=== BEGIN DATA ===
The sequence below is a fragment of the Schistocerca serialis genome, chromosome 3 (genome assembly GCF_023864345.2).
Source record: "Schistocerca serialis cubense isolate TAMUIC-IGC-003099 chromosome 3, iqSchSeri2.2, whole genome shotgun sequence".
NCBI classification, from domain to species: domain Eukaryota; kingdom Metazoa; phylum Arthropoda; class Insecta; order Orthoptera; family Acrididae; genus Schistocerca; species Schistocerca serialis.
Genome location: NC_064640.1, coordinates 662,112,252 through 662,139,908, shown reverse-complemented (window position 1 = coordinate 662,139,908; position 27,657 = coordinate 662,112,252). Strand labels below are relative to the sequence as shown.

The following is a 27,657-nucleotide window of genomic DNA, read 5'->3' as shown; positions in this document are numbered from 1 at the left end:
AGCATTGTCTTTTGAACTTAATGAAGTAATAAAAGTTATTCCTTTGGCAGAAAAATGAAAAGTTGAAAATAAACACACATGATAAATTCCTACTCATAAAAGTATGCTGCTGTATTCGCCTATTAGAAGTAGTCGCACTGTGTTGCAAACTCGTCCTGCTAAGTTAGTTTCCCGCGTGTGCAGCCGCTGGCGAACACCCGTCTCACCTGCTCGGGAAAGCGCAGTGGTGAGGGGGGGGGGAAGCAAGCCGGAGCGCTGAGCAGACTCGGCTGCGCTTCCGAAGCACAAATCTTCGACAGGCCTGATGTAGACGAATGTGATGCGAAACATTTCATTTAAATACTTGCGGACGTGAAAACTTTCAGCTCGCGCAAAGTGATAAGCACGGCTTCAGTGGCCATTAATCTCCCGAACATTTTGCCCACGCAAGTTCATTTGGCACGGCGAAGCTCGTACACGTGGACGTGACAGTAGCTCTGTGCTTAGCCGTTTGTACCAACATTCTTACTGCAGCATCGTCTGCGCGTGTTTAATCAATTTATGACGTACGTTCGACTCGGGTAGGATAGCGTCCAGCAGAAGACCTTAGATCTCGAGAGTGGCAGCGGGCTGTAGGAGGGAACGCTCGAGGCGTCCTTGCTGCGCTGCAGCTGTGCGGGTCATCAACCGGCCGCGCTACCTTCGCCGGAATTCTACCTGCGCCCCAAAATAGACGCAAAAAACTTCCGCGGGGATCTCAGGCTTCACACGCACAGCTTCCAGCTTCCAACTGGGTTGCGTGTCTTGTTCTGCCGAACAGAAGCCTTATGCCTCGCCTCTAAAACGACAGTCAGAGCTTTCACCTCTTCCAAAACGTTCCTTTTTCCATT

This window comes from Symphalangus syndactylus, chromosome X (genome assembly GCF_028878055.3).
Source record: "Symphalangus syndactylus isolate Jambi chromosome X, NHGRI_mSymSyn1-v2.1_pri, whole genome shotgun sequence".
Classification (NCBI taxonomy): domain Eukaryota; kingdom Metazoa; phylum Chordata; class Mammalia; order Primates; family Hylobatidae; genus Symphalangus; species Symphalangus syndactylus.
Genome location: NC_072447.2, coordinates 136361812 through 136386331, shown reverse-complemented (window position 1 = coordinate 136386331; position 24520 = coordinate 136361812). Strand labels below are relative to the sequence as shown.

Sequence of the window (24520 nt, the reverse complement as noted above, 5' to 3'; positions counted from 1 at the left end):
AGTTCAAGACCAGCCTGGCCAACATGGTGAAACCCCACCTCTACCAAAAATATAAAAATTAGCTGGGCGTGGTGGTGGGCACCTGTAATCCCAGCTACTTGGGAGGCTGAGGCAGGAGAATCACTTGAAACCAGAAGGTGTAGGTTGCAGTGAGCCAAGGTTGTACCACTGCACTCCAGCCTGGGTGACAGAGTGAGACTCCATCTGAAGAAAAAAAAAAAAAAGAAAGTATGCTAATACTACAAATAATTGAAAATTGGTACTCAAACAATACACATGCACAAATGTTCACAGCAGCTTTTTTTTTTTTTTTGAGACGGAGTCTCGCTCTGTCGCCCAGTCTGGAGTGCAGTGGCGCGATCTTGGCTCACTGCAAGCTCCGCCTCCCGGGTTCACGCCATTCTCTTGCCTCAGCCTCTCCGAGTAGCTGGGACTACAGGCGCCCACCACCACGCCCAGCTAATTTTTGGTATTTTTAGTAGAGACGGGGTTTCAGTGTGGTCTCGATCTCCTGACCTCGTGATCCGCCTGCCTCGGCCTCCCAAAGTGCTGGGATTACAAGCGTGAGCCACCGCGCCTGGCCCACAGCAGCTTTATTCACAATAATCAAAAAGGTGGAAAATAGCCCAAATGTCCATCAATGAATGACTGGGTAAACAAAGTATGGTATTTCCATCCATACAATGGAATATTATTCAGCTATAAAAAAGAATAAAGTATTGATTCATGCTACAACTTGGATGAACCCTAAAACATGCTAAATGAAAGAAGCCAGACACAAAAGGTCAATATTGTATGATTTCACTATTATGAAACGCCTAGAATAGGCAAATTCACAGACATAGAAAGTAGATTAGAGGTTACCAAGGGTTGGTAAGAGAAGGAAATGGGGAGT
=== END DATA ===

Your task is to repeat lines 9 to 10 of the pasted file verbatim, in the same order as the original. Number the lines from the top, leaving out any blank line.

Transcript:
Classification (NCBI taxonomy): domain Eukaryota; kingdom Metazoa; phylum Chordata; class Mammalia; order Primates; family Hylobatidae; genus Symphalangus; species Symphalangus syndactylus.
Genome location: NC_072447.2, coordinates 136361812 through 136386331, shown reverse-complemented (window position 1 = coordinate 136386331; position 24520 = coordinate 136361812). Strand labels below are relative to the sequence as shown.